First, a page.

The entire coal industry now has fewer jobs than Arby’s

Flanked by cabinet members and coal miners, President Trump introduced and signed an executive order on March 28, that revokes Obama-era climate regulations and puts “an end to the war on coal,” — he said…

Trump was announcing the rollback of several Obama-era environmental regulations that would have affected industries such as coal mining. Trump has repeatedly claimed that over-regulation has led to a decline in coal-industry jobs…

Experts in the industry have already pointed out, repeatedly, that the coal jobs are extremely unlikely to come back. The plight of the coal industry is more a function of changing energy markets and increased demand for natural gas than anything else.

Another largely overlooked point about coal jobs is that there just aren’t that many of them relative to other industries. There are various estimates of coal-sector employment, but according to the Census Bureau’s County Business Patterns program, which allows for detailed comparisons with many other industries, the coal industry employed 76,572 people in 2014, the latest year for which data is available.

That number includes not just miners but also office workers, sales staff and all of the other individuals who work at coal-mining companies.

Although 76,000 might seem like a large number, consider that similar numbers of people are employed by, say, the bowling (69,088) and skiing (75,036) industries. Other dwindling industries, such as travel agencies (99,888 people), employ considerably more. Used-car dealerships provide 138,000 jobs. Theme parks provide nearly 144,000. Carwash employment tops 150,000…

If anything the numbers above over-estimate the jobs impact of coal relative to other industries. Since 2014 the coal industry has shrunk further according to the Bureau of Labor Statistics, to 50,300 employees as of February 2017.

The point isn’t that coal jobs don’t matter — they matter to the people who have them and to the communities they support, especially as they typically pay far more than do jobs in the retail and service industries, But if you’re looking to make a meaningful increase in the number of jobs available to U.S. workers, bringing back coal jobs isn’t going to do it…

Oh yeah. Arby’s has about 74,000 employees.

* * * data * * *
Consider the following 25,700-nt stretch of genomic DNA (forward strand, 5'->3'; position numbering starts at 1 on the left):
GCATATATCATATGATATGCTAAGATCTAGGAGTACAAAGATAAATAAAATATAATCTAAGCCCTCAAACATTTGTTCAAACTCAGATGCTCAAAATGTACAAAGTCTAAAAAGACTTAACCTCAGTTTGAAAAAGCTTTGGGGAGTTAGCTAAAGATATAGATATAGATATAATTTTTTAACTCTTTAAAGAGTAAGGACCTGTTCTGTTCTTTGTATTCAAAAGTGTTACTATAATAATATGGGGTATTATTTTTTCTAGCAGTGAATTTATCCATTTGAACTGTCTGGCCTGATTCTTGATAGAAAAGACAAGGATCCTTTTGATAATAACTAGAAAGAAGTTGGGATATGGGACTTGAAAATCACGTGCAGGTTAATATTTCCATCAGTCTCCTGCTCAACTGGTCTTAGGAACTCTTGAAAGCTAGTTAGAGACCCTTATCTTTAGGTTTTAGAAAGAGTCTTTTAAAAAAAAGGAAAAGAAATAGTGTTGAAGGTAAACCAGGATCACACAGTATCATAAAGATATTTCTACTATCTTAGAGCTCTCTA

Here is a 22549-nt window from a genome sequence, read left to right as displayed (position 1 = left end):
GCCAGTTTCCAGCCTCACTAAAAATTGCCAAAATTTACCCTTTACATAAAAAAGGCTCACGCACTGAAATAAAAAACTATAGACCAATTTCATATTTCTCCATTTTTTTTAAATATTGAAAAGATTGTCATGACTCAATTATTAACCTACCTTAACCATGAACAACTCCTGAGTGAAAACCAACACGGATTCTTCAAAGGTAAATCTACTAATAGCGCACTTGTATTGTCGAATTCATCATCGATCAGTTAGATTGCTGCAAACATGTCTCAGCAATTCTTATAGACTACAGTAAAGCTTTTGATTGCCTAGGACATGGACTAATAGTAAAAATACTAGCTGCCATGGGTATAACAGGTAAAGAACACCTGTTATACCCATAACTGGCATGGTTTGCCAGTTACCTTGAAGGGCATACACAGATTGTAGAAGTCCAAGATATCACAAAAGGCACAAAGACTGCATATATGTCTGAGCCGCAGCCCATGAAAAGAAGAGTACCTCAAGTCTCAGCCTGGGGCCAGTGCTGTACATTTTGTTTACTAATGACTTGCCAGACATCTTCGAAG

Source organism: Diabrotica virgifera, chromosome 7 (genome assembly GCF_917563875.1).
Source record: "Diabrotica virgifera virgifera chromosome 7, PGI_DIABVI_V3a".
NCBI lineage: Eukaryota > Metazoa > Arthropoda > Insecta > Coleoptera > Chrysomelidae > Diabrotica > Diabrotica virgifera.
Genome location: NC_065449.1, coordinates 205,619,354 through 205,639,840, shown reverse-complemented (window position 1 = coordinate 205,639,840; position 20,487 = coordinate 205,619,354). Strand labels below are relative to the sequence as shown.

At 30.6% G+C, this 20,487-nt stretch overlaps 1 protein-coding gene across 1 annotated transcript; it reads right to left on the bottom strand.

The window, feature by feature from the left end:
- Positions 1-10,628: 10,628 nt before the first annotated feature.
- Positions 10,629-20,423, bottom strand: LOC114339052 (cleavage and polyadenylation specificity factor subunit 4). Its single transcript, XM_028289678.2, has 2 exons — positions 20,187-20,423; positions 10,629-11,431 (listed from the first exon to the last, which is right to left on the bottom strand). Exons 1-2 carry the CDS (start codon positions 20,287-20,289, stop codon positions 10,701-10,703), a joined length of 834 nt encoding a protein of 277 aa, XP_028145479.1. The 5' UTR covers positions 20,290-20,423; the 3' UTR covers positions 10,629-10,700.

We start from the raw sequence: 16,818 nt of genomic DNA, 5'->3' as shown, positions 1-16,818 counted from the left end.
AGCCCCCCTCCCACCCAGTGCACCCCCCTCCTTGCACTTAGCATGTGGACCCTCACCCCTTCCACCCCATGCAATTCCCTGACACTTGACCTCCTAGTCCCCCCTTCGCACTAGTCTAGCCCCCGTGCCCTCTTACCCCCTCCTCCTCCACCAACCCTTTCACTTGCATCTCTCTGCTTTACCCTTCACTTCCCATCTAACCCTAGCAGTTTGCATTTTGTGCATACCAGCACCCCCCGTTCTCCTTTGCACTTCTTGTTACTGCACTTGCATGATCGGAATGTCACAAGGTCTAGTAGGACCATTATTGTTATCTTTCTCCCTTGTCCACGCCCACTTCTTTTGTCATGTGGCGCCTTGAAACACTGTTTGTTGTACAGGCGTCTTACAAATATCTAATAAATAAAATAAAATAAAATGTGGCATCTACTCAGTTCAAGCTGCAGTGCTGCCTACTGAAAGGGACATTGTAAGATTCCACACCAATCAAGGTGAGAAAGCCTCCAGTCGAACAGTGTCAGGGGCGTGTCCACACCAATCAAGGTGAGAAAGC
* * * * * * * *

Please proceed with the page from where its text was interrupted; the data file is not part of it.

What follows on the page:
5 thoughts on “The entire coal industry now has fewer jobs than Arby’s

  1. Joe Fission says:

    “After the Three Mile Island nuclear reactor meltdown in Pennsylvania in 1979, regulators moved to overhaul safety requirements for nuclear power plants. This led to the temporary closure of some older nuclear power plants governed by the Tennessee Valley Authority (TVA) when they couldn’t meet the Nuclear Regulatory Commission’s (NRC) newly tightened standards. Now, Carnegie Mellon assistant professor of economics and public policy Edson Severnini says those closures may have caused reduced birth weight in children in the area at the time, due to pollution exposure from the increased reliance on coal-burning power plants. The sudden removal of nuclear power, which doesn’t emit any greenhouse gases, led to a ramp-up in the amount of power being provided by nearby coal plants, Severnini wrote. That led to increases in particle pollution in areas adjacent to coal power plants, measured by the Environmental Protection Agency (EPA) in total suspended particulates (TSP).”

    • Clean Coal™ says:

      The U.S. Environmental Protection Agency (EPA) has studied the effects of coal-fired power plant emissions on premature mortality, nonfatal heart attacks, hospital and emergency room visits, acute bronchitis, upper and lower respiratory symptoms, aggravated asthma, and lost work days or school absences. A new study details the public health benefits of cutting such emissions on a previously unexplored area: fetal health. The study is based on a unique empirical setting, in which a power plant located on the border between two states has polluted the downwind state for years with its pollution spillovers scientifically proven by the downwind state and also by the federal government. The study titled “The Impact of Prenatal Exposure to Power Plant Emissions on Birth Weight: Evidence from a Pennsylvania Power Plant Located Upwind of New Jersey” will be published in a forthcoming issue of the Journal of Policy Analysis and Management and appeared online today @

  2. Molly Maguire says:

    In the drive to reduce coal use because of the harm that carbon emissions cause, it’s easy to dismiss the the pain of coal miners—especially when the US coal industry directly employs a relatively small number of people.
    But while the industry as a whole isn’t that large, job losses in the coal industry have an outsize effect, devastating coal towns (partly via multiplying effects – see link). That’s because coal workers tend to be concentrated in small areas, around mines. Half of coal miners work in just 25 counties, according to an analysis of the latest US Energy Information Administration data. Those counties are in nine states: Alabama, Illinois, Indiana, Kentucky, New Mexico, Pennsylvania, Virginia, West Virginia, Wyoming.”

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